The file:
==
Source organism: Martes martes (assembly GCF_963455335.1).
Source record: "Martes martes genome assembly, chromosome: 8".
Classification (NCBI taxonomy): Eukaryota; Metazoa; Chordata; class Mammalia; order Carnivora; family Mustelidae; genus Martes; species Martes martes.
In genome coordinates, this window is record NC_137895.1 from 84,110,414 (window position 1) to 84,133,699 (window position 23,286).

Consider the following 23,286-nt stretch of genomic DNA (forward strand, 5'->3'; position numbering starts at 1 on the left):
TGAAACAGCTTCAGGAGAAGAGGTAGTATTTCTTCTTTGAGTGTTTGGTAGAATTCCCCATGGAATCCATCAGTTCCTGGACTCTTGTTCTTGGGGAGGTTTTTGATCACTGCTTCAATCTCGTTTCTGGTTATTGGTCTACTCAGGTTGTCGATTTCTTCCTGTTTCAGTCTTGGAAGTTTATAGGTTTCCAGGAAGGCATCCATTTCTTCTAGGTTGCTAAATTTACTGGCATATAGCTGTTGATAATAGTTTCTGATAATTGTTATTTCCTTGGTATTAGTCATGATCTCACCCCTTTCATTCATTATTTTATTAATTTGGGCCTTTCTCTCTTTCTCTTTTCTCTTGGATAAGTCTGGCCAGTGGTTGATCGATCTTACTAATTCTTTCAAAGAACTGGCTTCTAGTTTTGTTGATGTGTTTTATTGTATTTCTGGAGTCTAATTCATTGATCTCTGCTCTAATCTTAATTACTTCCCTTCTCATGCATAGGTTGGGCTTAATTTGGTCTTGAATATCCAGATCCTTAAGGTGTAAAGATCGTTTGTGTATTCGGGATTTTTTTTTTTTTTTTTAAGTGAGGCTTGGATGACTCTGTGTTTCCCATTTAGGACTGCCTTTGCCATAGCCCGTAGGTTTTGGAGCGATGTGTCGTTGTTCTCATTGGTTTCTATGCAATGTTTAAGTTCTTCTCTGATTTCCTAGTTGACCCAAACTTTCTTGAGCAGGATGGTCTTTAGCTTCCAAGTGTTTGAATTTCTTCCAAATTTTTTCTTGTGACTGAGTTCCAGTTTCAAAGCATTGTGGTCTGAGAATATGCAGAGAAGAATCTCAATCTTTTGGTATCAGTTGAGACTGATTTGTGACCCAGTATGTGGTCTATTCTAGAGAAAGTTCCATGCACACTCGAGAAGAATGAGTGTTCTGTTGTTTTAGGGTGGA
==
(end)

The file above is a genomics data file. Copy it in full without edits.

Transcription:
Source organism: Martes martes (assembly GCF_963455335.1).
Source record: "Martes martes genome assembly, chromosome: 8".
Classification (NCBI taxonomy): Eukaryota; Metazoa; Chordata; class Mammalia; order Carnivora; family Mustelidae; genus Martes; species Martes martes.
In genome coordinates, this window is record NC_137895.1 from 84,110,414 (window position 1) to 84,133,699 (window position 23,286).

Consider the following 23,286-nt stretch of genomic DNA (forward strand, 5'->3'; position numbering starts at 1 on the left):
TGAAACAGCTTCAGGAGAAGAGGTAGTATTTCTTCTTTGAGTGTTTGGTAGAATTCCCCATGGAATCCATCAGTTCCTGGACTCTTGTTCTTGGGGAGGTTTTTGATCACTGCTTCAATCTCGTTTCTGGTTATTGGTCTACTCAGGTTGTCGATTTCTTCCTGTTTCAGTCTTGGAAGTTTATAGGTTTCCAGGAAGGCATCCATTTCTTCTAGGTTGCTAAATTTACTGGCATATAGCTGTTGATAATAGTTTCTGATAATTGTTATTTCCTTGGTATTAGTCATGATCTCACCCCTTTCATTCATTATTTTATTAATTTGGGCCTTTCTCTCTTTCTCTTTTCTCTTGGATAAGTCTGGCCAGTGGTTGATCGATCTTACTAATTCTTTCAAAGAACTGGCTTCTAGTTTTGTTGATGTGTTTTATTGTATTTCTGGAGTCTAATTCATTGATCTCTGCTCTAATCTTAATTACTTCCCTTCTCATGCATAGGTTGGGCTTAATTTGGTCTTGAATATCCAGATCCTTAAGGTGTAAAGATCGTTTGTGTATTCGGGATTTTTTTTTTTTTTTTTAAGTGAGGCTTGGATGACTCTGTGTTTCCCATTTAGGACTGCCTTTGCCATAGCCCGTAGGTTTTGGAGCGATGTGTCGTTGTTCTCATTGGTTTCTATGCAATGTTTAAGTTCTTCTCTGATTTCCTAGTTGACCCAAACTTTCTTGAGCAGGATGGTCTTTAGCTTCCAAGTGTTTGAATTTCTTCCAAATTTTTTCTTGTGACTGAGTTCCAGTTTCAAAGCATTGTGGTCTGAGAATATGCAGAGAAGAATCTCAATCTTTTGGTATCAGTTGAGACTGATTTGTGACCCAGTATGTGGTCTATTCTAGAGAAAGTTCCATGCACACTCGAGAAGAATGAGTGTTCTGTTGTTTTAGGGTGGA